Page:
Here’s How the Legendary 1995 Nissan Skyline R33 GT-R LM Road Car Came To Be
Nissan’s wide-body GT racing hero never quite delivered on track, but the one-off, road-going version is to die for.
The Nissan Skyline GT-R has had a few special editions over the years, but none are as rare as the 1995 Nissan Skyline R33 GT-R LM. Here's the story of a glorious one-off built for homologation purposes.
By 1995, the R32 Skyline GT-R had already been essentially kicked out of Group A racing for winning too much. Nissan had moved on to Group C, but that was falling apart, and the company regrouped to tackle GT racing instead. The new R33 Skyline GT-R seemed like the perfect platform with which to enter in the GT1 class at Le Mans and the BPR Global GT series. There was one hitch: the company would have to build one roadgoing model for homologation purposes.
That car ended up known as the R33 GT-R LM. Built by Nismo, Nissan's in-house racing operation, the car was radically modified for racing purposes. Only the roof, glass, doors, and tail lights were kept the same, with everything else tweaked for performance benefits.
The car gained a huge widebody kit, designed to allow the racing team to maximize downforce and grip. The front bumper itself was modified with huge air inlets, and the guards were pumped front and rear to allow wider racing rubber to fit. The car's indicators ended up on the bumper, as the fender lines had changed too drastically to leave them in the original position.
The rear gained a completely redesigned bumper assembly, designed specifically to allow the racing versions to fit effective underbody aerodynamics. The original car's multi-link suspension was thrown out, too, and replaced with double wishbones at all corners in a fully adjustable racing-ready setup. Finally, to suit the GT1 class, the all-wheel-drive and four-wheel-steering systems were removed. The car was set up to steer solely with the front wheels, with drive sent to the rear.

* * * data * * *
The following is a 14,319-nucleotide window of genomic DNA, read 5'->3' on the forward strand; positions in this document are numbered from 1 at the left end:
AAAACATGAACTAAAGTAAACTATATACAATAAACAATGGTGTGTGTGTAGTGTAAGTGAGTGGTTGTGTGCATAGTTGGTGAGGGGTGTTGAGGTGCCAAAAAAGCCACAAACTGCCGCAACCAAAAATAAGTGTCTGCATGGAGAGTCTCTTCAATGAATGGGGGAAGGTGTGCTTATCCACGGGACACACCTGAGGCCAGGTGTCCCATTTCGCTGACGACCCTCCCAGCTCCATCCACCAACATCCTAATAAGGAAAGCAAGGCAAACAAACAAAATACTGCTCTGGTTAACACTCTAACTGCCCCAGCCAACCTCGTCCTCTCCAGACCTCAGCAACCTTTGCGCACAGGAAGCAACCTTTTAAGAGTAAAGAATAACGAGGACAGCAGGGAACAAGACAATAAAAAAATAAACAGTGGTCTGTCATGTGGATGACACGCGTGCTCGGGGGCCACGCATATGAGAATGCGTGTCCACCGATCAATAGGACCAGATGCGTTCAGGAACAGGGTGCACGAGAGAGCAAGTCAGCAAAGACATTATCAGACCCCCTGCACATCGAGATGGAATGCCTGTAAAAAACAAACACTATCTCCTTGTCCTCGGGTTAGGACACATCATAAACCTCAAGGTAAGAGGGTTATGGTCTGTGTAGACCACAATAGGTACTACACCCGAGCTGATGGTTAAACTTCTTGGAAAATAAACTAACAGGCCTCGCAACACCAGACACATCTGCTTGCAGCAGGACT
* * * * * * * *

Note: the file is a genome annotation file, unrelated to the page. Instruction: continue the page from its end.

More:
With the new racing-spec panels and modifications, the car weighed just 2,535 pounds, a significant drop over the stock model's curb weight of 3,373 pounds. It boasted 300 horsepower from its 2.6-liter turbocharged straight-six engine.
Nissan also built two racing cars that actually went on to compete at Le Mans. The #22 and #23 cars went up against competition including the Ferrari F40 LM and McLaren F1 GTR in the 1995 race. The #23 was tasked with racing flat out, but retired with mechanical issues. Meanwhile, the "turtle" #22 finished 5th in class right behind four McLaren F1 GTRs, and 10th overall.
1996 saw less success, with the #22 failing to finish. The #23 entry made it home 10th in the GT1 class, finishing 15th overall. The game had changed by this point. The Porsche 911 GT1 stunned the competition by getting a purpose-built sports prototype racer through homologation. A roadcar-based entry like the GT-R LM simply wouldn't be competitive anymore, and Nissan moved on to the purpose-built R390 GT1 in future years.
The car went on to inspire the later LM Limited special edition, of which 188 were built, but they lacked the same widebody kit and fearsome stance of the original. Today, the R33 GT-R LM lives at the Nissan Heritage Collection, also known as the Nissan DNA Garage. It's rarely driven, with even Carlos Ghosn apparently denied the chance to get behind the wheel.
Homologation rules have given us great performance cars time and again, along with some of the wildest-looking examples. It's just a shame that Nissan didn't build more widebody GT-R LMs for the street because that look is to die for.
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